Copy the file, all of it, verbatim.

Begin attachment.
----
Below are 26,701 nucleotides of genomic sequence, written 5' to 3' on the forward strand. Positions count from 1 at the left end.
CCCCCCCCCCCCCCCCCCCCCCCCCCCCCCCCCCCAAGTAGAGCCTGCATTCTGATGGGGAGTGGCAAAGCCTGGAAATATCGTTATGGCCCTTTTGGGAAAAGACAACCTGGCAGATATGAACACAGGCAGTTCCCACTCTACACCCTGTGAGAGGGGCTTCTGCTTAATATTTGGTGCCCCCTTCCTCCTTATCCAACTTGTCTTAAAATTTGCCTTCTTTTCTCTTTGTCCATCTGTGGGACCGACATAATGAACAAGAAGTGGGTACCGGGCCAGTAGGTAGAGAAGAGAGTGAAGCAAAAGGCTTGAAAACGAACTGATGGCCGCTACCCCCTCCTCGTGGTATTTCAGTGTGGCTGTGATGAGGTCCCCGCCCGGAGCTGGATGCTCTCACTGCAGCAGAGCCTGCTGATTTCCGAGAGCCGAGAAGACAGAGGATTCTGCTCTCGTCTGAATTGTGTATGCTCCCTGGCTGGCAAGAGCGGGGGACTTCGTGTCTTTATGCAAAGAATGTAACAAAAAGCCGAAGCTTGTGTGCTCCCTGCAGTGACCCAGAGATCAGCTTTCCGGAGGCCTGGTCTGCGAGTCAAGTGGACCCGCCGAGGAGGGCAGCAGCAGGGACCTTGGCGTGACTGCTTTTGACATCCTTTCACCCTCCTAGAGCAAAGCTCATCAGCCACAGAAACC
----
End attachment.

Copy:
Below are 26,701 nucleotides of genomic sequence, written 5' to 3' on the forward strand. Positions count from 1 at the left end.
CCCCCCCCCCCCCCCCCCCCCCCCCCCCCCCCCCCAAGTAGAGCCTGCATTCTGATGGGGAGTGGCAAAGCCTGGAAATATCGTTATGGCCCTTTTGGGAAAAGACAACCTGGCAGATATGAACACAGGCAGTTCCCACTCTACACCCTGTGAGAGGGGCTTCTGCTTAATATTTGGTGCCCCCTTCCTCCTTATCCAACTTGTCTTAAAATTTGCCTTCTTTTCTCTTTGTCCATCTGTGGGACCGACATAATGAACAAGAAGTGGGTACCGGGCCAGTAGGTAGAGAAGAGAGTGAAGCAAAAGGCTTGAAAACGAACTGATGGCCGCTACCCCCTCCTCGTGGTATTTCAGTGTGGCTGTGATGAGGTCCCCGCCCGGAGCTGGATGCTCTCACTGCAGCAGAGCCTGCTGATTTCCGAGAGCCGAGAAGACAGAGGATTCTGCTCTCGTCTGAATTGTGTATGCTCCCTGGCTGGCAAGAGCGGGGGACTTCGTGTCTTTATGCAAAGAATGTAACAAAAAGCCGAAGCTTGTGTGCTCCCTGCAGTGACCCAGAGATCAGCTTTCCGGAGGCCTGGTCTGCGAGTCAAGTGGACCCGCCGAGGAGGGCAGCAGCAGGGACCTTGGCGTGACTGCTTTTGACATCCTTTCACCCTCCTAGAGCAAAGCTCATCAGCCACAGAAACC